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It's time to bring back professional courtesy

Commentator Randall Kenneth Jones says professional courtesy is not only good for morale, but it's also good for the bottom line too.

Like many of us, I was taught the Golden Rule as a child: Do unto others as you would have them do unto you.

And when it comes down it, professional courtesy is just as simple as using the Golden Rule at work. Do unto your co-workers as you would have them do unto you. But stop and ask yourself, "How often does that happen in my office?"

Sure, it's easy to blame technology for the decline of professional courtesy -- after all, hasn't our tweeting, posting, texting, and emailing taken away from our ability to, for example, talk to each other?

But more than that, there's been a moral lapse in today's workplace in which treating business associates with courtesy and respect is no longer regarded as critically important. As we're all required to do more with less, have we simply run out of time for workplace pleasantries?

At a time when displays of good manners seem to be on the decline in all parts of society, my biggest fear is -- does anyone even notice any more?

When I was younger, not returning a phone call, in any situation, was unforgivable. Of course, that was before the majority of our workdays were ruled by Outlook calendars, smartphones, and out-of-control email. The time earmarked today for email management was once spent bonding with co-workers -- becoming a stronger team by actually talking and listening to each other.

More than "please" and "thank you," professional courtesy has always been defined by the way we teach, learn, listen, and respond.

The bottom line: If your team is lacking professional courtesy, it's probably also lacking the creative, analytical and communication skills necessary to make your organization the best it can be.

About the author

Randall Kenneth Jones is the founder of the website RediscoverCourtesy.org.
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In business, most decisions are driven by emotion ( check your instant emotional reaction to that statement). So my point is, we decide in positive ways about people and situations that we feel good about. And we feel good because of the way we are treated. And it is not easy to slow down, smile, breathe, listen and be kind because we are so darn busy doing things like dealing with email communications that often do not feel very courteous. I think Randy has started a conversation about something fundamentally tied to our success. Thank you Randy!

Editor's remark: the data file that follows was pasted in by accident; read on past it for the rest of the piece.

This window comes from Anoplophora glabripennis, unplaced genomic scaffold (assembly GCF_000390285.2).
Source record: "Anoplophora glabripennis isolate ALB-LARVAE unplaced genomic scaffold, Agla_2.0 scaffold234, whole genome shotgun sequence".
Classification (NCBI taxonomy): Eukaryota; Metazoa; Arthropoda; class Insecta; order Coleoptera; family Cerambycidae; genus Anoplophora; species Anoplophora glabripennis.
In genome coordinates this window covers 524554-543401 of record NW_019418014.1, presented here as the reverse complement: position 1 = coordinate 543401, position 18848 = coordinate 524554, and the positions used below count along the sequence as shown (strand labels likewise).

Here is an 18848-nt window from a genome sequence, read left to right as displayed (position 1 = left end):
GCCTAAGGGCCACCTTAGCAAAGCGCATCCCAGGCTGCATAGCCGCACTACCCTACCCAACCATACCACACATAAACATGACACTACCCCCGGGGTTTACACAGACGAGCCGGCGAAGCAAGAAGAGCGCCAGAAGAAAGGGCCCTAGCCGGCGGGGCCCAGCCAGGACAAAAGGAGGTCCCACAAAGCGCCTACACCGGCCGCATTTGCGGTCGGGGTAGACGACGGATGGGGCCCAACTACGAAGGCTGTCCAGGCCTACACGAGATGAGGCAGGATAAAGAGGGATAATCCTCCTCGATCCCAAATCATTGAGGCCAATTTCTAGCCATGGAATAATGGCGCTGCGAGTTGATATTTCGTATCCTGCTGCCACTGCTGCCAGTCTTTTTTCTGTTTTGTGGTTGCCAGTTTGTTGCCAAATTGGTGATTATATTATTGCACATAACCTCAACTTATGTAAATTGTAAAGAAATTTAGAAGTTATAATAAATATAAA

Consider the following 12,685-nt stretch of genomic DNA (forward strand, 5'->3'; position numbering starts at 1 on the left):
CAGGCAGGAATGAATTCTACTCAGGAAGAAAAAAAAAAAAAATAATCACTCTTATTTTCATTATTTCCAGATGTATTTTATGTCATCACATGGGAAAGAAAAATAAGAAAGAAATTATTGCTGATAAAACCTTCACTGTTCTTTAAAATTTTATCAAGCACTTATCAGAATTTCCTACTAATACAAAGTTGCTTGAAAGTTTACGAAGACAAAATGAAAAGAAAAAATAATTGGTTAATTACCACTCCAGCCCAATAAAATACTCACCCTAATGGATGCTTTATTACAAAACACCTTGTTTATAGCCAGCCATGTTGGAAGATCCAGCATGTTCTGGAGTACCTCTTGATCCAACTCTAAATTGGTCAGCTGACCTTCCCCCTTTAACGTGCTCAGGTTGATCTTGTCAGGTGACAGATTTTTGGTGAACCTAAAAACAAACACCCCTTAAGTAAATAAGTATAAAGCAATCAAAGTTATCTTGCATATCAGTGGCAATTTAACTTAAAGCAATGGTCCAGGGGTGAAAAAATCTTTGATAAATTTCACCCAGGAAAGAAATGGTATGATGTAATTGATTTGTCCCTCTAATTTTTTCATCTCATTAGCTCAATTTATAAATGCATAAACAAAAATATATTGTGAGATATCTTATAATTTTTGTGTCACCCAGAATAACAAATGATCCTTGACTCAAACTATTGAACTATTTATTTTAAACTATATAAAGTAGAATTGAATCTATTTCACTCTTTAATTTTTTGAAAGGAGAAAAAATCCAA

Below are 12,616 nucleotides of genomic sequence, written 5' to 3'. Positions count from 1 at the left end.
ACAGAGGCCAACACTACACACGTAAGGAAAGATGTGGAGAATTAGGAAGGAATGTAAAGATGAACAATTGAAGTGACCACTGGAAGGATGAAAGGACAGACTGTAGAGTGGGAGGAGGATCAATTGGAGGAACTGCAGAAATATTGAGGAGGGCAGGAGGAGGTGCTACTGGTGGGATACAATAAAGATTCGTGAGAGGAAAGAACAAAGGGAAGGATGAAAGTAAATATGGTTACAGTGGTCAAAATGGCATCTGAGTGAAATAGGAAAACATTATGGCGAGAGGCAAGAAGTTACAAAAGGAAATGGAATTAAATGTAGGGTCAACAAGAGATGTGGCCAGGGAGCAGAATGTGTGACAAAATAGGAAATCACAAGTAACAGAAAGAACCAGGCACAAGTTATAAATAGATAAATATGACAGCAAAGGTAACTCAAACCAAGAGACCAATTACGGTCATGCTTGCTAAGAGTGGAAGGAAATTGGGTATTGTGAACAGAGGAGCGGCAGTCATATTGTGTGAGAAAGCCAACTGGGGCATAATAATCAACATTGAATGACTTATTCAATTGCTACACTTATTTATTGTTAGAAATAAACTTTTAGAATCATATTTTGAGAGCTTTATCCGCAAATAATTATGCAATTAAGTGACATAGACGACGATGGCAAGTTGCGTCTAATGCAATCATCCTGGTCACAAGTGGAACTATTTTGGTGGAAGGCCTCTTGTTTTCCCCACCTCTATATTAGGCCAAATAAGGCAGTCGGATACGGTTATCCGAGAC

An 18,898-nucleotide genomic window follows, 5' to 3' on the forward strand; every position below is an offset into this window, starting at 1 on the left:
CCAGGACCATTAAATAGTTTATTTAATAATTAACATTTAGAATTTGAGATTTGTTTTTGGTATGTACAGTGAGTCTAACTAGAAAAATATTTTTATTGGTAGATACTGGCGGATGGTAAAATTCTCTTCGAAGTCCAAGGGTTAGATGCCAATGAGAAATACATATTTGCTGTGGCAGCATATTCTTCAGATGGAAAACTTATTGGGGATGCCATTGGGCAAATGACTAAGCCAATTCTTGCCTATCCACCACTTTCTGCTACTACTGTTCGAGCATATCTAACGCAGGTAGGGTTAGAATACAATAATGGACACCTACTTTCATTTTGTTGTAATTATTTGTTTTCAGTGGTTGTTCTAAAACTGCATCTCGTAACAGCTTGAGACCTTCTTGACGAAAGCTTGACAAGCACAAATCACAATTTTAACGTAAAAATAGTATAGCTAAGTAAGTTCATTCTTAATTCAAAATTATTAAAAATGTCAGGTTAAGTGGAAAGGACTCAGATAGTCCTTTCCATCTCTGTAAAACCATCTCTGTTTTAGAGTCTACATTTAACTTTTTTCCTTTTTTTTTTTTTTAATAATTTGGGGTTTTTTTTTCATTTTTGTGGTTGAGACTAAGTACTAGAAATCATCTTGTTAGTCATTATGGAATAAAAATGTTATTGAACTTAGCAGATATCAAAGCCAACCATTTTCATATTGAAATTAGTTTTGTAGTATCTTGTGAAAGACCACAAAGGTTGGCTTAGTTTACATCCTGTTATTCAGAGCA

I too was taught the Golden Rule, and "love thy neighbor as thyself." Unfortunately many people treat themselves worse than they treat one another. Mic Hunter (author of back to the Source:The Spiritual Principles of Jesus)

This article hit home with me. My company is advocating spending more time with my employees and to interact and do the respect thing. My plan was to disengage from the e mails, phone calls, voice mails, etc today and do just that. What happened? That plan went right out the window when I needed to have X, Y and Z completed before the end of the day, e mail of course. The disconnect with employees and Mgt stems in large part because of all the tech connections we are attached to and the demands of it. Until those issues mentioned in the article do take place, nothing will change.

You really did hit on some very important issues. Technology will NOT change and will always be a barrier but I do applaud the attempts you and your company have made. And I suspect, simply by discussing the concept of courtesy and communication with your staff, you have done more to create a positive environment than you may suspect. :-) Please feel free to join our LinkedIN discussion group too: http://www.linkedin.com/groups/Rediscover-Courtesy-Professional-Courtesy...

Since the end of the Cold War, I have spent most of my career as a temp, contractor, or networking from home. 'Teams' are as obsolete as lifetime jobs.
I hated bonding anyway!

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